Showing 1–12 of 55 results

Showing 1–12 of 55 results

Whatcha got down there?

You can’t see it when you’re on a wave, but the fin beneath your board is what’s making your ride. Or not.

A surfboard fin, or skeg, is a hydrofoil mounted towards the tail of the surfboard designed to improve directional stability and control.

Fins provide a lateral lift in opposition to the water to stabilize the board’s trajectory allowing surfers to change direction by shifting their weight.

Fins weren’t introduced as standard on surfboards until somewhere around the 1930s, and they revolutionized both surfing and board design.

But that was just the start.

Fin configuration

Surfboard fins are designed to be fixed in various quantities and configurations, and come in many different shapes, sizes, and materials. There are, however, three basic categories:

Glass fins: fixed or permanent fins are fiberglassed onto the board.

This type of fin was mainly used on older model surfboards. On retro, classic or vintage surfboards, glass fins can be easily broken and are tough to repair. You’ll rarely find them on a new board.

Removable Fin Systems: In the early 90’s, three Australian surfers invented the fin control system (FCS). Since it went global in 1994, FCS has become the industry standard. The system is used by everyone from pros to everyday surfers allowing a wide range of fin designs and a platform to change the performance of the board – depending on conditions – by changing fins.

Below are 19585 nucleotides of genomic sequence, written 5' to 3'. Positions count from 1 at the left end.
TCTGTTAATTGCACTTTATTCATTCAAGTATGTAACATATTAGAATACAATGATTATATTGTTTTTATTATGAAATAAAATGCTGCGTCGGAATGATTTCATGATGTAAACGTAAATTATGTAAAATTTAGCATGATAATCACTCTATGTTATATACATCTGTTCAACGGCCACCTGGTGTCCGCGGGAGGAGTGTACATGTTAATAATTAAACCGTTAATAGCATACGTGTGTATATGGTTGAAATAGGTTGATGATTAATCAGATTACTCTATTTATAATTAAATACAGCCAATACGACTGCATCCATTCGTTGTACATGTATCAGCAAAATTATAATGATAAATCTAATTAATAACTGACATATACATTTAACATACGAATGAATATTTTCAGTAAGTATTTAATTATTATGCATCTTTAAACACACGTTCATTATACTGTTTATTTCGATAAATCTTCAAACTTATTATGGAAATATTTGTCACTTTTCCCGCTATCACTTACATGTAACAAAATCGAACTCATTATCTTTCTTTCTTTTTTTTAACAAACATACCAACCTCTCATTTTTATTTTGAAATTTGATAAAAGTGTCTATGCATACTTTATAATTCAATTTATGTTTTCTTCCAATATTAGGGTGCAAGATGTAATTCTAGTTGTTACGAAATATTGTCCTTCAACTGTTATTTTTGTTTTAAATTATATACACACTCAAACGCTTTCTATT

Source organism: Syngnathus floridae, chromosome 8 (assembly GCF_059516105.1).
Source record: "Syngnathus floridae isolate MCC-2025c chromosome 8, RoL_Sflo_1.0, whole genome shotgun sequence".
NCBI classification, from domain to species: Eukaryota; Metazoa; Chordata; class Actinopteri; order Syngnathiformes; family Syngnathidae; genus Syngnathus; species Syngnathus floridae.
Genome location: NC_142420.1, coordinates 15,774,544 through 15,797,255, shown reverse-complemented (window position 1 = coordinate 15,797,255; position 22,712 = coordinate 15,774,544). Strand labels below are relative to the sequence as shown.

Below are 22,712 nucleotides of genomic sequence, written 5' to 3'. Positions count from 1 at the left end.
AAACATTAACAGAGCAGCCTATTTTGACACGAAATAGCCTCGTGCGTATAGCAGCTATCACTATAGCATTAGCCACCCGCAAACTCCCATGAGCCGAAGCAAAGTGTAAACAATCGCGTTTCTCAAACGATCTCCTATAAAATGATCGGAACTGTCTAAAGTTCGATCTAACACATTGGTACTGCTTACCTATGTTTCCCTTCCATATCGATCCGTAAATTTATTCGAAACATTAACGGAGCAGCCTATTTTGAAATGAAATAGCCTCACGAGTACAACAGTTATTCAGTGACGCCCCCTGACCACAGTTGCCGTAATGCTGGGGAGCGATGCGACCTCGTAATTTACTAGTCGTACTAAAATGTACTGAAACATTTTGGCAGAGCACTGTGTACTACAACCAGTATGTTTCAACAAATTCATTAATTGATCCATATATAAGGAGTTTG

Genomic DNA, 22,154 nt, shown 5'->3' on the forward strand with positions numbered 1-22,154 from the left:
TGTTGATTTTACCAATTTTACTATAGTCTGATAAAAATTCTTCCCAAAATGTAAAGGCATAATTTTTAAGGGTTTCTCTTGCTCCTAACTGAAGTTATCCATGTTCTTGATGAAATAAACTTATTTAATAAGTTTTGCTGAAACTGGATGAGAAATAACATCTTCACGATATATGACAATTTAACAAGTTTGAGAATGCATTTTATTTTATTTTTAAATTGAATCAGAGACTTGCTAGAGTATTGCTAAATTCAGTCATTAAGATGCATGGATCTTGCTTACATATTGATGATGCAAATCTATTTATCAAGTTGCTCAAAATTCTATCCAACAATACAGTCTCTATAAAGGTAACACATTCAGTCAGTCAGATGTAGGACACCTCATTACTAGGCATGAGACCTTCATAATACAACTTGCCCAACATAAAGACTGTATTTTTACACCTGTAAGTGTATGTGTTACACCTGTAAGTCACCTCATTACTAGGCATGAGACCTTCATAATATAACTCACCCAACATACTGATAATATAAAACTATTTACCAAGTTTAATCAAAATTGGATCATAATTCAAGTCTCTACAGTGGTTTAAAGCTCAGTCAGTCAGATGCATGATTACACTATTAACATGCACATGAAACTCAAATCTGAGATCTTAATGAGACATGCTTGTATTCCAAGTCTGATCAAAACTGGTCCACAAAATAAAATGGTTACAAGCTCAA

The most common types of fin used today, removable fins can be unscrewed from the board and be replaced by a different shaped fin, or moved around in the fin box to provide a different setup for variations in maneuverability and stability.

Removable fins have also streamlined the surfboard manufacturing process, making it easier to install fins and repair damaged fins.

There are two major suppliers of fin boxes, FCS and California’s Futures fins. They both offer a big variety of fins but you’ll need to replace your fins with those from the same manufacturer, as each system is a little different.

Flexible fins: The big upside of flexible fins is that they can’t cut you so they’re much safer and are used most rental boards to avoid liability. Every upside, of course, comes with a downside. The downside is that flexy fins lose a little in terms of performance. For beginning surfers, however, performance isn’t the number one issue.

All the brands and accessories too

Manly Surfboards sells both FCS and Futures fins, plus we have products from Creatures and Gorilla as well. We have tools for fitting fins, fin plugs, screws, keys – anything you need to fix your fins, plus the right advice to help you do it.

Come and chat to us about the right configuration – from thruster to quad to tri quad, in fact anything you can think of – and we’ll discuss its merits in relation to your surfing style, the conditions you’re aiming to surf in and how the right fins can help you catch your best waves ever.